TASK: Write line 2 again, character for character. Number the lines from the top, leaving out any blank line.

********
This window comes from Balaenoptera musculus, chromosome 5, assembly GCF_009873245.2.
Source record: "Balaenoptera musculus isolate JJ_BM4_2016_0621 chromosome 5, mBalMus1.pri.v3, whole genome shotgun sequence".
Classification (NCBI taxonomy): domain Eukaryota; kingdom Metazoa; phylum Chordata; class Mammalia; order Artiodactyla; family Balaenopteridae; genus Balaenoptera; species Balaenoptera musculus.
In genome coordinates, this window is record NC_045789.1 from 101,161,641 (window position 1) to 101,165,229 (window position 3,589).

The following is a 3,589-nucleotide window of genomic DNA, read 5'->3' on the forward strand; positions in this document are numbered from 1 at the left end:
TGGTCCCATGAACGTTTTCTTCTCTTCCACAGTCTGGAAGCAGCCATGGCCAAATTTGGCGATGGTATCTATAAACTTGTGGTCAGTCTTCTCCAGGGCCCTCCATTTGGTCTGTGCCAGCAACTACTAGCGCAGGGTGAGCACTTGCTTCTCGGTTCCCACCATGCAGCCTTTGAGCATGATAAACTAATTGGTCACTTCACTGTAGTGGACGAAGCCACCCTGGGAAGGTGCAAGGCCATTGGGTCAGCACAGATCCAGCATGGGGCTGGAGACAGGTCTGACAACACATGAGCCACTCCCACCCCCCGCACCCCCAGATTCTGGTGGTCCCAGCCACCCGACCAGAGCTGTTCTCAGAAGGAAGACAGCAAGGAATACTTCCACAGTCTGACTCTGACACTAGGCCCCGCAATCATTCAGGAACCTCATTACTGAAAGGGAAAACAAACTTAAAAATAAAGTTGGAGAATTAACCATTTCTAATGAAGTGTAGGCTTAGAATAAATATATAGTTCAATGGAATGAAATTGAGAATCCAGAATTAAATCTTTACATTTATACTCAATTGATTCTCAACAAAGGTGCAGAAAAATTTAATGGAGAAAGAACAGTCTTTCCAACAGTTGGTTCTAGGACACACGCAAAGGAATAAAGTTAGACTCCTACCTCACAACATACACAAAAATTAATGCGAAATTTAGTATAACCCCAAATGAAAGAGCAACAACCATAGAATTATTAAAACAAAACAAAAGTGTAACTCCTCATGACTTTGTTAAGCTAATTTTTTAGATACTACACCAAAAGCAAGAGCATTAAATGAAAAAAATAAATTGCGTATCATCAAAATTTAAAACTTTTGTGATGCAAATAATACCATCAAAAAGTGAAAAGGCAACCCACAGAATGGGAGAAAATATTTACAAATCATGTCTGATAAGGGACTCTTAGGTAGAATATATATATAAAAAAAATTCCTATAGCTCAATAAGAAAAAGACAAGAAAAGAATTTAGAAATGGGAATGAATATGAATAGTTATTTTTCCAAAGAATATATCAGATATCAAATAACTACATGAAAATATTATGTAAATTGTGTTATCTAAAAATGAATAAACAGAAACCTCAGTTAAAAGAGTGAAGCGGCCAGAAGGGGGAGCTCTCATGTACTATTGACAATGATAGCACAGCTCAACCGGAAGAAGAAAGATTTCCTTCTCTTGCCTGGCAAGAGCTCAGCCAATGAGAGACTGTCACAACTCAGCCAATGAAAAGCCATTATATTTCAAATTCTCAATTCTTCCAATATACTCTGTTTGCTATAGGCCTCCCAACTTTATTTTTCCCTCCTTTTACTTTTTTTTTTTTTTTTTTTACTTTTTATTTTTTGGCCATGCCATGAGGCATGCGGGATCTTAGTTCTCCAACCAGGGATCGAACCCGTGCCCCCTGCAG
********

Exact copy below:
Source record: "Balaenoptera musculus isolate JJ_BM4_2016_0621 chromosome 5, mBalMus1.pri.v3, whole genome shotgun sequence".